Thinking broadly: From tax code updates to HR's trending issues

 

Jim Otto

Associate Client partner

Korn Ferry

June 28, 2018

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With the recently-enacted changes to the tax code, tax-exempt healthcare organizations have been working to figure out the effect on their compensation programs, the potential for employer-paid taxes that have never existed before, and the ramifications to their unrelated business income and resulting taxes.
 
Beyond these immediate issues, healthcare organizations should pause to examine whether their entire approach to how they reward and pay employees for their work, and how they “set the table” for career development for employees, are adequate in today’s environment. More importantly, will it work in the future.
 
Healthcare providers have been noticeably behind other industries in creating a disciplined, organized approach and process to how individuals can advance their careers without having to leave their current employer to do so. With the increasing number of retirements – baby boomers and others, from the work force in general and from healthcare in particular – healthcare organizations should be motivated to keep their talent “in house” to reduce the time spent and expense incurred on recruiting replacements from the outside. There are a few basic questions that should be asked and answered on this:
  • Do we as an organization care if employees “move on” from us to another?
  • If we do, what is our “pitch” to employees to develop their career in our organization? 
  • How do we help employees develop their careers?
  • What is missing that we need to put in place?
This usually leads to questions about whether the organization is structured to be consistent with the mission and business strategy of the organization, whether the right jobs exist to achieve the strategy, whether the right people are in place in those jobs, and whether there is clarity in how an individual can move from one job to another within the organization to advance their career. If there is no alignment on all of these, then organizations will flounder about with the disconnects, talent will exit, new talent will be hard to woo into the organization, and the strategy will stall or fail.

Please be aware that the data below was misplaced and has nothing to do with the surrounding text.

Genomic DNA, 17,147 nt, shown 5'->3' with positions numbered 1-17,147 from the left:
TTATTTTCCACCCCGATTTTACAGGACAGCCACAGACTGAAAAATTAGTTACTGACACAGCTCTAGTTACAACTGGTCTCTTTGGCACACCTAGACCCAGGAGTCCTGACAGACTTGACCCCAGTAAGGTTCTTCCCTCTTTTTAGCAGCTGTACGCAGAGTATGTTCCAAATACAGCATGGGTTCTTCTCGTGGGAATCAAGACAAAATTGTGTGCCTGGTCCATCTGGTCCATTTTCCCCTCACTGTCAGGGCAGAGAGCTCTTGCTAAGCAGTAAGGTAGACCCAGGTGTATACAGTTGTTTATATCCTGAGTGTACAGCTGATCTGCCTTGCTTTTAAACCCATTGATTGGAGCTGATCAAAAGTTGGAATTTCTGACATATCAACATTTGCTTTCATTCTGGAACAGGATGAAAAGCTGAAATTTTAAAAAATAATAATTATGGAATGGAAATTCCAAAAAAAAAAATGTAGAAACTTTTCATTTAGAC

How do rewards fit into all of this? The reward strategy – the intangibles, cash, benefits, career development – all need to be coordinated and support what the organization is trying to achieve and how it is trying to achieve it.
 
Start with the philosophy that underpins the reward strategy:
  • When was the philosophy last comprehensively reviewed and updated?
  • Does it truly reflect what the value proposition is for working at the organization, and how much the organization wants to pay in relation to the market?
  • Does it address all the components of pay? For example, does it address the intangibles that are part of the reward package?
So, take the time – now – to understand the effect of the changes to the tax code. Notably,
  • Who are the organization’s “top 5” paid employees whose compensation may be subject to an excise tax? And is there more than 1 group of “top 5” paid employees based on corporate structure?
  • What is the potential excise tax exposure for “regular” compensation for 2018?
  • Are there amounts to be paid in future years that will increase this potential exposure?
  • How do the current severance arrangements, if paid out, impact the potential excise tax exposure?
  • What changes can be made to the current executive compensation program that minimizes future excise tax exposure? Can the timing of payments be changed that would help? Are there different ways in which cash compensation or benefits can be delivered that can help?
While the tax law generates some immediate concerns, keep in mind the broader issues that every organization should think about.
 
James.Otto@kornferry.com
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